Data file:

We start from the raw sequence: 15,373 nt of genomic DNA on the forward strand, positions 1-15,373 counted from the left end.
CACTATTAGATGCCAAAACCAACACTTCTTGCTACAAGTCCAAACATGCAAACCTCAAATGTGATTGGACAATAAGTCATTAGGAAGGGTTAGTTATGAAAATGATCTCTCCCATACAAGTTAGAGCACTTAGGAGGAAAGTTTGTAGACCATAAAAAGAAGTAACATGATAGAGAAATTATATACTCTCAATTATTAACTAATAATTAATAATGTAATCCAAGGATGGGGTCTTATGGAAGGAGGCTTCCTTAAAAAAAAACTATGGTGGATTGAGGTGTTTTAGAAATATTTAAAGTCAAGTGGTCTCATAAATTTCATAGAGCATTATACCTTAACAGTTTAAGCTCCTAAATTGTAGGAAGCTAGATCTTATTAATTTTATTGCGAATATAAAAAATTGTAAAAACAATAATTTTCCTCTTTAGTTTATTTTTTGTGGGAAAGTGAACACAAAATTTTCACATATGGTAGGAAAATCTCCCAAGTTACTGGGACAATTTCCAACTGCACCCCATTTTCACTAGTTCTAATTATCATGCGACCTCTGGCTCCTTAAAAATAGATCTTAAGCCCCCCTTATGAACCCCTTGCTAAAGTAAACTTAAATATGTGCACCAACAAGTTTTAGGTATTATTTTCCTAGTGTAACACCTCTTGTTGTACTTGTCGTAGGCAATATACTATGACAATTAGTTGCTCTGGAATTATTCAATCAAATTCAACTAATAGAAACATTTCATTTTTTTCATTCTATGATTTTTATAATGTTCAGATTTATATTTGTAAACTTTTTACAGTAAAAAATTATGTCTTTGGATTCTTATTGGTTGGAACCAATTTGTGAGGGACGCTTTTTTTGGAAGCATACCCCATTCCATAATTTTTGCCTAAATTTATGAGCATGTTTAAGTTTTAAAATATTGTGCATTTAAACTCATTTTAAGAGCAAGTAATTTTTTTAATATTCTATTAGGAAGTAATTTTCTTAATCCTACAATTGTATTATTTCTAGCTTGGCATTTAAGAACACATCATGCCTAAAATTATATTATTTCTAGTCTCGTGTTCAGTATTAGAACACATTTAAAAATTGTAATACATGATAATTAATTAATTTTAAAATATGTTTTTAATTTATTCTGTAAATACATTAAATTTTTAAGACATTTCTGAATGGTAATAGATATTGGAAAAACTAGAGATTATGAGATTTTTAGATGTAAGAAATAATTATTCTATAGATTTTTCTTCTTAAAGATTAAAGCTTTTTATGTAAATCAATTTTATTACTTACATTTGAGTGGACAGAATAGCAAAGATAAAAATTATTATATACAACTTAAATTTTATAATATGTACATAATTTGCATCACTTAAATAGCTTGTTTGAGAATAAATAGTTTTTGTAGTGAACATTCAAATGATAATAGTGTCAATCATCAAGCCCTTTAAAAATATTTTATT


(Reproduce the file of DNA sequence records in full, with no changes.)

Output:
We start from the raw sequence: 15,373 nt of genomic DNA on the forward strand, positions 1-15,373 counted from the left end.
CACTATTAGATGCCAAAACCAACACTTCTTGCTACAAGTCCAAACATGCAAACCTCAAATGTGATTGGACAATAAGTCATTAGGAAGGGTTAGTTATGAAAATGATCTCTCCCATACAAGTTAGAGCACTTAGGAGGAAAGTTTGTAGACCATAAAAAGAAGTAACATGATAGAGAAATTATATACTCTCAATTATTAACTAATAATTAATAATGTAATCCAAGGATGGGGTCTTATGGAAGGAGGCTTCCTTAAAAAAAAACTATGGTGGATTGAGGTGTTTTAGAAATATTTAAAGTCAAGTGGTCTCATAAATTTCATAGAGCATTATACCTTAACAGTTTAAGCTCCTAAATTGTAGGAAGCTAGATCTTATTAATTTTATTGCGAATATAAAAAATTGTAAAAACAATAATTTTCCTCTTTAGTTTATTTTTTGTGGGAAAGTGAACACAAAATTTTCACATATGGTAGGAAAATCTCCCAAGTTACTGGGACAATTTCCAACTGCACCCCATTTTCACTAGTTCTAATTATCATGCGACCTCTGGCTCCTTAAAAATAGATCTTAAGCCCCCCTTATGAACCCCTTGCTAAAGTAAACTTAAATATGTGCACCAACAAGTTTTAGGTATTATTTTCCTAGTGTAACACCTCTTGTTGTACTTGTCGTAGGCAATATACTATGACAATTAGTTGCTCTGGAATTATTCAATCAAATTCAACTAATAGAAACATTTCATTTTTTTCATTCTATGATTTTTATAATGTTCAGATTTATATTTGTAAACTTTTTACAGTAAAAAATTATGTCTTTGGATTCTTATTGGTTGGAACCAATTTGTGAGGGACGCTTTTTTTGGAAGCATACCCCATTCCATAATTTTTGCCTAAATTTATGAGCATGTTTAAGTTTTAAAATATTGTGCATTTAAACTCATTTTAAGAGCAAGTAATTTTTTTAATATTCTATTAGGAAGTAATTTTCTTAATCCTACAATTGTATTATTTCTAGCTTGGCATTTAAGAACACATCATGCCTAAAATTATATTATTTCTAGTCTCGTGTTCAGTATTAGAACACATTTAAAAATTGTAATACATGATAATTAATTAATTTTAAAATATGTTTTTAATTTATTCTGTAAATACATTAAATTTTTAAGACATTTCTGAATGGTAATAGATATTGGAAAAACTAGAGATTATGAGATTTTTAGATGTAAGAAATAATTATTCTATAGATTTTTCTTCTTAAAGATTAAAGCTTTTTATGTAAATCAATTTTATTACTTACATTTGAGTGGACAGAATAGCAAAGATAAAAATTATTATATACAACTTAAATTTTATAATATGTACATAATTTGCATCACTTAAATAGCTTGTTTGAGAATAAATAGTTTTTGTAGTGAACATTCAAATGATAATAGTGTCAATCATCAAGCCCTTTAAAAATATTTTATT